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Article

3D Bioprinted Vascularized Tumour for Drug Testing

1
School of Mechanical Engineering, Sungkyunkwan University, Suwon 16419, Korea
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Department of Biomedical Engineering, Sungkyunkwan University, Suwon 16419, Korea
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Department of Korean Medical Science, School of Korean Medicine, Pusan National University, Yangsan 50612, Korea
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Korean Medical Science Research Center for Healthy-Aging, Pusan National University, Yangsan 50612, Korea
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Graduate Training Program of Korean Medicine for Healthy-Aging, Pusan National University, Yangsan 50612, Korea
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Department of Pharmacology, School of Medicine, Wonkwang University, Iksan 54538, Korea
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Department of Neurosurgery, Seoul National University Hospital, Seoul 03080, Korea
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Cancer Research Institute, Hypoxia Ischemia Disease Institute, Seoul National University, Seoul 03080, Korea
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Institute of Quantum Biophysics (iQB), Sungkyunkwan University, Suwon 16419, Korea
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Biomedical Institute for Convergence at SKKU (BICS), Sungkyunkwan University, Suwon 16419, Korea
*
Author to whom correspondence should be addressed.
Int. J. Mol. Sci. 2020, 21(8), 2993; https://doi.org/10.3390/ijms21082993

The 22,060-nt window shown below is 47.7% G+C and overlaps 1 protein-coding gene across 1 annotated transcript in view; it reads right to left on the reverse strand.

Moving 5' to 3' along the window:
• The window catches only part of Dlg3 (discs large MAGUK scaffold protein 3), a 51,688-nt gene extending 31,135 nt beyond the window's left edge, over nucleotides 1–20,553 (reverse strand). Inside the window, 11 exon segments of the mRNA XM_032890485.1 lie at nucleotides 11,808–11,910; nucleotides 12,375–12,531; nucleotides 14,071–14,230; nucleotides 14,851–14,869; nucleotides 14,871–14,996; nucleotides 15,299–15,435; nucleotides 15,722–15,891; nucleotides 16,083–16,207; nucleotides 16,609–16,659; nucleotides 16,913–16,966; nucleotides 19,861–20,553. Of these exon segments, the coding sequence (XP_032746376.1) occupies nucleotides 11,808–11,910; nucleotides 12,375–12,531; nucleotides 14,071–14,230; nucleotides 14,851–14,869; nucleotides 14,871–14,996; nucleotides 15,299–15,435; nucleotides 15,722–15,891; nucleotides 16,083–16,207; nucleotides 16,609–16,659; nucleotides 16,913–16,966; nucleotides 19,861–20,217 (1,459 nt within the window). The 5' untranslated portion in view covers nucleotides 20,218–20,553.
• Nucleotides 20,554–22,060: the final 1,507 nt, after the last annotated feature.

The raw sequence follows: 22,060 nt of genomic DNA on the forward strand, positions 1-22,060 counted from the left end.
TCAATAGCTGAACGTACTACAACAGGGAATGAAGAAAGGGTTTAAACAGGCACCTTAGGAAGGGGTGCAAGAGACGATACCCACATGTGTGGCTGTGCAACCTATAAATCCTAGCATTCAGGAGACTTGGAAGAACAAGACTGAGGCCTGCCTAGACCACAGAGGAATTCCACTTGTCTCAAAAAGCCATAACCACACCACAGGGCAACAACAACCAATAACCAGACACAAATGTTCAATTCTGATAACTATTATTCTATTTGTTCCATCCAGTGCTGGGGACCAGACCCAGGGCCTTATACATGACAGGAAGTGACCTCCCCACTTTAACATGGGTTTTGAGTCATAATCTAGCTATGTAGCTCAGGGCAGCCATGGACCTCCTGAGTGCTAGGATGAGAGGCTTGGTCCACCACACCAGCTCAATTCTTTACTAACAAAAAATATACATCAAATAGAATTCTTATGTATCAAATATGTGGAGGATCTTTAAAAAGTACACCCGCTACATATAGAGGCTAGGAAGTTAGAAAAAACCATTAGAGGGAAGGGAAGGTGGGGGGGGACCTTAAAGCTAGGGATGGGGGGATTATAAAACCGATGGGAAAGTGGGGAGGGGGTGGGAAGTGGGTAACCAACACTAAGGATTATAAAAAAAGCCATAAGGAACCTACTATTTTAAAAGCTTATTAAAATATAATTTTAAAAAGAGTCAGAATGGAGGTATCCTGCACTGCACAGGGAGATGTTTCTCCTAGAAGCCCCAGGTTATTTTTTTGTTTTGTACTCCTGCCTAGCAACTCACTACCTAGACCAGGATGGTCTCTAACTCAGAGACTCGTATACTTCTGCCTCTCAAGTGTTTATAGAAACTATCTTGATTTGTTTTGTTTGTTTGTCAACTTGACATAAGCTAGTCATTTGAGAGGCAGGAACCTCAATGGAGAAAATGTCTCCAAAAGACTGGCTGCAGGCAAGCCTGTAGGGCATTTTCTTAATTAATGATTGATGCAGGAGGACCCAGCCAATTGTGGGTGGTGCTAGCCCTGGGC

Received: 24 March 2020 / Revised: 16 April 2020 / Accepted: 21 April 2020 / Published: 23 April 2020
An in vitro screening system for anti-cancer drugs cannot exactly reflect the efficacy of drugs in vivo, without mimicking the tumour microenvironment (TME), which comprises cancer cells interacting with blood vessels and fibroblasts. Additionally, the tumour size should be controlled to obtain reliable and quantitative drug responses. Herein, we report a bioprinting method for recapitulating the TME with a controllable spheroid size. The TME was constructed by printing a blood vessel layer consisting of fibroblasts and endothelial cells in gelatine, alginate, and fibrinogen, followed by seeding multicellular tumour spheroids (MCTSs) of glioblastoma cells (U87 MG) onto the blood vessel layer. Under MCTSs, sprouts of blood vessels were generated and surrounding MCTSs thereby increasing the spheroid size. The combined treatment involving the anti-cancer drug temozolomide (TMZ) and the angiogenic inhibitor sunitinib was more effective than TMZ alone for MCTSs surrounded by blood vessels, which indicates the feasibility of the TME for in vitro testing of drug efficacy. These results suggest that the bioprinted vascularized tumour is highly useful for understanding tumour biology, as well as for in vitro drug testing. View Full-Text
Keywords: tumour microenvironment; bioprinting; blood vessel; angiogenesis; fibroblast tumour microenvironment; bioprinting; blood vessel; angiogenesis; fibroblast
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MDPI and ACS Style

Han, S.; Kim, S.; Chen, Z.; Shin, H.K.; Lee, S.-Y.; Moon, H.E.; Paek, S.H.; Park, S. 3D Bioprinted Vascularized Tumour for Drug Testing. Int. J. Mol. Sci. 2020, 21, 2993. https://doi.org/10.3390/ijms21082993

AMA Style

Han S, Kim S, Chen Z, Shin HK, Lee S-Y, Moon HE, Paek SH, Park S. 3D Bioprinted Vascularized Tumour for Drug Testing. International Journal of Molecular Sciences. 2020; 21(8):2993. https://doi.org/10.3390/ijms21082993

Chicago/Turabian Style

Han, Seokgyu, Sein Kim, Zhenzhong Chen, Hwa K. Shin, Seo-Yeon Lee, Hyo E. Moon, Sun H. Paek, and Sungsu Park. 2020. "3D Bioprinted Vascularized Tumour for Drug Testing" International Journal of Molecular Sciences 21, no. 8: 2993. https://doi.org/10.3390/ijms21082993

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